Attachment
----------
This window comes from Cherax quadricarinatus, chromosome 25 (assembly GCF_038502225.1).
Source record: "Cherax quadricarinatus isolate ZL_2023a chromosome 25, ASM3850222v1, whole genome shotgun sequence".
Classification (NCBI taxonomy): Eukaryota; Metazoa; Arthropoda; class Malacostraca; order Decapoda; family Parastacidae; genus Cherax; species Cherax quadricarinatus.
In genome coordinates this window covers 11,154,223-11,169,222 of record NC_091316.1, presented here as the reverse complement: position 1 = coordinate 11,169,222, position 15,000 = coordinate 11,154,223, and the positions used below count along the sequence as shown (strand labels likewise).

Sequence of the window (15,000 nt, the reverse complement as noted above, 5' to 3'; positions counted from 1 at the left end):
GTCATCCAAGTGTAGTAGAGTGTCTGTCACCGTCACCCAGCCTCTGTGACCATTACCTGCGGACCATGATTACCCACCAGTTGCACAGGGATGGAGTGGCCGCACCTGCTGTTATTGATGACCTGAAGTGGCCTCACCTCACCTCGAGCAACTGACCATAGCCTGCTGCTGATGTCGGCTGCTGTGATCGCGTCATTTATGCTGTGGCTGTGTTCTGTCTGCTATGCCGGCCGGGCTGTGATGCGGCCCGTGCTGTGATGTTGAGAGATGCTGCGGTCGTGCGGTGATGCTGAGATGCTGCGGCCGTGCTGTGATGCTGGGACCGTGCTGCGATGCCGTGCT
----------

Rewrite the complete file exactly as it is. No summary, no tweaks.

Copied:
This window comes from Cherax quadricarinatus, chromosome 25 (assembly GCF_038502225.1).
Source record: "Cherax quadricarinatus isolate ZL_2023a chromosome 25, ASM3850222v1, whole genome shotgun sequence".
Classification (NCBI taxonomy): Eukaryota; Metazoa; Arthropoda; class Malacostraca; order Decapoda; family Parastacidae; genus Cherax; species Cherax quadricarinatus.
In genome coordinates this window covers 11,154,223-11,169,222 of record NC_091316.1, presented here as the reverse complement: position 1 = coordinate 11,169,222, position 15,000 = coordinate 11,154,223, and the positions used below count along the sequence as shown (strand labels likewise).

Sequence of the window (15,000 nt, the reverse complement as noted above, 5' to 3'; positions counted from 1 at the left end):
GTCATCCAAGTGTAGTAGAGTGTCTGTCACCGTCACCCAGCCTCTGTGACCATTACCTGCGGACCATGATTACCCACCAGTTGCACAGGGATGGAGTGGCCGCACCTGCTGTTATTGATGACCTGAAGTGGCCTCACCTCACCTCGAGCAACTGACCATAGCCTGCTGCTGATGTCGGCTGCTGTGATCGCGTCATTTATGCTGTGGCTGTGTTCTGTCTGCTATGCCGGCCGGGCTGTGATGCGGCCCGTGCTGTGATGTTGAGAGATGCTGCGGTCGTGCGGTGATGCTGAGATGCTGCGGCCGTGCTGTGATGCTGGGACCGTGCTGCGATGCCGTGCT